The Tree Reviews
"The Tree" is a slight, if not totally insignificant, movie. What it is mostly concerned with is the role of nature and how totally unpredictable it can be, especially in the Australian outback which is photographed well.(Apparently, they don't have seasons as we know them, so occasionally we get an update on how much time has passed.) All of sorts of creatures, not intending harm, have cameos. But it is the giant tree that dominates the landscape and impacts not only the O'Neils but also the neighbors that is the biggest star of the movie. And like nature, the grieving process does not run by a specific timetable.
"The Tree" is a perfect example of a movie that has all the necessary materials - an appealing set-up that promises emotional resonance and overwhelming warmth, a strong starring performance from a well-respected actor/actress, and an almost outlandish sense of care for the setting of choice. In the film's case, that setting is Australia; and the film decidedly embraces as much of the place as it can. This is a film of beautiful sights, a few genuinely stunning images, and some excellent performances all around. But it's also a film that lacks dramatic or emotional insight, and advertises itself as an art film - therefore promising abnormality - and ultimately lying by delivering normality in the worst degree. One wonders why it was made; and so well.
What we've got here is your basic grieving drama with a twist; Dawn (Charlotte Gainsbourg) must face the philosophies of life after her husband dies from a heart attack, leaving her to look after their family on the secluded farmhouse in which they have resided for years. Next to the house, there is a very large tree (a Moreton Bay Fig to be precise); and until now, it has served little a purpose aside from providing the children with an expansive and popular addition to their playground; which is essentially their backyard. However, now one of the young daughters believes that within the tree lies the soul of her dead father. In other words, she thinks that her father - through the leaves of the tree - can send her messages from his next life and have extended chats with her and anyone else willing to believe in such otherworldly existence.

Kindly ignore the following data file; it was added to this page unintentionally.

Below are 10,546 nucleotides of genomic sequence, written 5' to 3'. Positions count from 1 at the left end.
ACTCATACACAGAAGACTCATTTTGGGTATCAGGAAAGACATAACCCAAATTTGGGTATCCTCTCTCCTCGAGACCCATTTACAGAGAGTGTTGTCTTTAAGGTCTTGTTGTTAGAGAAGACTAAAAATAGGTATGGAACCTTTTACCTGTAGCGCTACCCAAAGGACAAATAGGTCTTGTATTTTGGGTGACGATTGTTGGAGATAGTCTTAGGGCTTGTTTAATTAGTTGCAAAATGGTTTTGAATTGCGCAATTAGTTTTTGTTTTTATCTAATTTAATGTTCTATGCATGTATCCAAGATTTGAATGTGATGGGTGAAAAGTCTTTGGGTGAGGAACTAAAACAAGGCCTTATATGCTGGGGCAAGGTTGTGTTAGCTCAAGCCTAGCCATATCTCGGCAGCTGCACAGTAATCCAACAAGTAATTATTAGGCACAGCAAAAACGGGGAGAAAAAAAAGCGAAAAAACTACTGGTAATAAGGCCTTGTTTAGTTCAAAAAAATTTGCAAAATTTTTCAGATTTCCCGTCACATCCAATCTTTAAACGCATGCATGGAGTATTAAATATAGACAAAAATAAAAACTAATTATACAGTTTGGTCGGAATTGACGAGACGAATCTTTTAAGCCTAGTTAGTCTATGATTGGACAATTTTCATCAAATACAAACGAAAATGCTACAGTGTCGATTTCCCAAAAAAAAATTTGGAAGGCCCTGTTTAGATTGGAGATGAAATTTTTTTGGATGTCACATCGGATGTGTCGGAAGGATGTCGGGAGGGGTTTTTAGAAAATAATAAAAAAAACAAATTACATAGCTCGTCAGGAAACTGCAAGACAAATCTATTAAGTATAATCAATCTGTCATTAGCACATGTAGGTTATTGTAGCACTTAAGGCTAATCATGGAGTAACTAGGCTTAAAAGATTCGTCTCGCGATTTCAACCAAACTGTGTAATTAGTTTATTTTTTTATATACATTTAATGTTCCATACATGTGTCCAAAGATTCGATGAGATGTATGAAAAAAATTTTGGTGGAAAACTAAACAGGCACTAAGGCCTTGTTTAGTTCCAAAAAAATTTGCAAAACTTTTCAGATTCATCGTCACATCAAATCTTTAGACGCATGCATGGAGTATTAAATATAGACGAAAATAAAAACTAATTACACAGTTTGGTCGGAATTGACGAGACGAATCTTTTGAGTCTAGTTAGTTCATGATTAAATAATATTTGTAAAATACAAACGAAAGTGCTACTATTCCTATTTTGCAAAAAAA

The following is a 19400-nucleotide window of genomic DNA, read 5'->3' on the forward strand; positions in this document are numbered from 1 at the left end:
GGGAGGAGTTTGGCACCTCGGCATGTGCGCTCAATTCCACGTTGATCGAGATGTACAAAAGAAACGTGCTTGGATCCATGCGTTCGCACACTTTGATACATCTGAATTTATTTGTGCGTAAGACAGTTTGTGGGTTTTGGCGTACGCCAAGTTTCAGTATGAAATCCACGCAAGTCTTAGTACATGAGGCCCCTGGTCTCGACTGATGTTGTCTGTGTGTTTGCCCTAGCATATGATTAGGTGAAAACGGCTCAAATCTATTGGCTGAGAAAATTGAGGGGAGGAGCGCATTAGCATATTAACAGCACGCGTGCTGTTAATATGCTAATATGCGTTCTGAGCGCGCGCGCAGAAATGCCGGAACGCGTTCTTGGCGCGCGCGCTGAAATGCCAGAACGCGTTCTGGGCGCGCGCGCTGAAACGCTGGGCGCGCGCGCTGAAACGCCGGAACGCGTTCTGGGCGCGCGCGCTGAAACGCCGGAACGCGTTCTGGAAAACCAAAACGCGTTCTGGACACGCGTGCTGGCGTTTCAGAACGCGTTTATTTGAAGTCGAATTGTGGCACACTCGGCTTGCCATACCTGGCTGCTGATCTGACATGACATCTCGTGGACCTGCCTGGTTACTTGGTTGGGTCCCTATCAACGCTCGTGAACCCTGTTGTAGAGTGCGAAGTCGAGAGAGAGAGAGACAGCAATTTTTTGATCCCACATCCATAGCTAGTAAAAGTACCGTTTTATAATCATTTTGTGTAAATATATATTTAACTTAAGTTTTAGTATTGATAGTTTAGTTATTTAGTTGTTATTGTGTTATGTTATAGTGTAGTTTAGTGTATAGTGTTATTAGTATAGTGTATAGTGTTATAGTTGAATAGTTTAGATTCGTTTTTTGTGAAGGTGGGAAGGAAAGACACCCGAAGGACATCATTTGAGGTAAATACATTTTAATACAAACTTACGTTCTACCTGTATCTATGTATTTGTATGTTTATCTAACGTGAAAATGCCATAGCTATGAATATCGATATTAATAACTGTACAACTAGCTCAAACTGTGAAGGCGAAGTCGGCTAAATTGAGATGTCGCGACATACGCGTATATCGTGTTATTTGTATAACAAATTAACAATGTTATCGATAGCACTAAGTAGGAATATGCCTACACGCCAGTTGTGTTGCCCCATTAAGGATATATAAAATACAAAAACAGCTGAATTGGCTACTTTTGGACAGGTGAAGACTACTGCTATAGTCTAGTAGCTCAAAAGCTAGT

Dawn is skeptical at first; but soon learns to accept that maybe - just maybe - there is a possibility for spirituality in her boring, depressing, slow-moving life. Through this new-found optimism, she embarks on a self-journey to piece her life back together and basically start anew; she falls in love with a local plumber, who also employs her, and the kids try to cope with the mixed emotions that can be either taken or received from such a thing.
That's your story; no more and no less than what I've just described. If that sounds like your idea of a solid grieving drama, then please, be my guest and give this movie a go. I didn't particularly mind it myself; it's about as melodramatic, formulaic, and uninteresting as most films of its kind that I've seen, but at the same time, not as bad as, say, half of the lot. I'll admit that it's pretty well-made on a technical scale; the filmmaking is certainly competent and there were few noticeable stylistic errors to be found (in fact, the most stylistic moments actually work pretty well). If only the story and the characters were up to par with those qualities, then damn, this would have been a hell of a drama.
This is the kind of movie where you desperately want to "feel" something, but the narrative pretensions and thematic ambitions consistently get in the way of you bringing out as much as you bring in. It's just not a movie for everyone; and as I imagine, not a movie for most people much like myself. But that's just a general assumption; and boy, I could be wrong. "The Tree" is, with all due respect, a pretty decent flick; but that's literally it. If you crave something more, then it's time to move along.